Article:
When discussing details about your health with your doctor or anesthesiologist before surgery or other medical procedures, there is no such thing as TMI (too much information). According to the American Society of Anesthesiologists (ASA), you may not think that taking ginkgo Biloba for memory or utilizing medical marijuana for pain is impactful. However, you should inform your anesthesiologist of such things for your safety during surgery.

Your physician anesthesiologist isn’t interested in criticizing you; instead, they want to give you the safest, most efficient anesthetic and pain management, which means you must be honest about your medical history. That said, here are some things you must inform your anesthesiologist before surgery.


Several medications may have an impact on pain relief or anesthesia. According to research, certain antidepressants can reduce the effects of various opioids. The physician anesthesiologist may decide on an alternative method of pain management if you take certain medications. When you visit a hospital and surgery center, talk to your doctor or anesthesiologist about all of your drugs so they can decide the best course of action.


Similar to other medicines, some supplements may interfere with anesthesia. For instance, many individuals take ginseng to strengthen their immune systems and Ginkgo Biloba to help their memory, but both can raise the risk of bleeding. Tell your doctor or anesthesiologist which supplements you take and how much of them. It is best to bring your supplements to your presurgical appointment with your doctor anesthesiologist.


Anesthesia is riskier if your sleep apnea—a condition in which breathing is disrupted while you sleep—is the root cause of your snoring. This is because it slows breathing and makes you more susceptible to adverse effects. Consequently, you may find it more challenging to regain consciousness following surgery if you have sleep apnea. If this is the case, the anesthesiologist doctor may modify the sedative, prolong your recovery period, and provide non-opioid pain relievers.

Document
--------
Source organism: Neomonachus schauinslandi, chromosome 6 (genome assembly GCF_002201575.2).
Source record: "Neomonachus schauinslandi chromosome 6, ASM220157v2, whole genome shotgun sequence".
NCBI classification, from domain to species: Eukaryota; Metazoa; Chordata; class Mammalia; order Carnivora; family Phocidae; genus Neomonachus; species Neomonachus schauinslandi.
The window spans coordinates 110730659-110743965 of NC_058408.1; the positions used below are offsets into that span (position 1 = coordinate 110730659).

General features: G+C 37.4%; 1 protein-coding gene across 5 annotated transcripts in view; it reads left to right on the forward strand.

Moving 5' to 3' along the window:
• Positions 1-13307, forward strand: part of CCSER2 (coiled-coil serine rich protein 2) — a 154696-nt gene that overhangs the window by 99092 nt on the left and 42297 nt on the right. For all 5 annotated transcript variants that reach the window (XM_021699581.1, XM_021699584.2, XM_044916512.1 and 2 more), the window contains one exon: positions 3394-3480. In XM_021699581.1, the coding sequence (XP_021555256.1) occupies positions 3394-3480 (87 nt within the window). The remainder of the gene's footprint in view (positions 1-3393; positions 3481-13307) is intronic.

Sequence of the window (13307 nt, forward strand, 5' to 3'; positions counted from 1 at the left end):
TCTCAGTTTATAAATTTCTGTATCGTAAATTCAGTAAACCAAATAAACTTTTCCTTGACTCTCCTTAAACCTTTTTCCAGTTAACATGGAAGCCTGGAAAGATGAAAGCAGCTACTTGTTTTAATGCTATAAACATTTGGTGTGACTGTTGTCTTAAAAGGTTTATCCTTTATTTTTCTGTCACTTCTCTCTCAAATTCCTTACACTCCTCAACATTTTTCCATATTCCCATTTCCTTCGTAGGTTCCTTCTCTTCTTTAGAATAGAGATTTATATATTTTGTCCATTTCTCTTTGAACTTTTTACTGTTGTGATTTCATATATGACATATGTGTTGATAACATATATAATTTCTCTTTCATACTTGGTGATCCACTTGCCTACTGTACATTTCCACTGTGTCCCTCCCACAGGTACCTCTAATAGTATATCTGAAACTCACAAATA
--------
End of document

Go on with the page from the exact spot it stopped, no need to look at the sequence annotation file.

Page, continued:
Smoking harms your heart and lungs and might cause breathing issues during or after surgery. Additionally, it raises your risk of getting pneumonia, requiring a ventilator to help you breathe after surgery, having a heart attack during or after surgery, and lowering blood flow, which slows recovery and raises the possibility of infection.

For these reasons, your doctor or anesthesiologist would probably request that you give up smoking at least a week or longer before the treatment.

Have you had a stroke or experienced heat stroke?

Inform your doctor and anesthesiologist if you or a family member has ever experienced a stroke or a heat stroke (a reaction to extreme heat when the body cannot control its temperature). Both can raise your risk of developing malignant hyperthermia, a severe anesthetic reaction that can be fatal and results in muscle rigidity and an unexpectedly high fever.

Have experienced anesthesia-related side effects.

If you’ve previously undergone a procedure and experienced an adverse anesthetic reaction, it’s crucial to disclose this. To correct your anesthetic and stop it from happening again, your medical anesthesiologist will enquire in-depth questions regarding what transpired.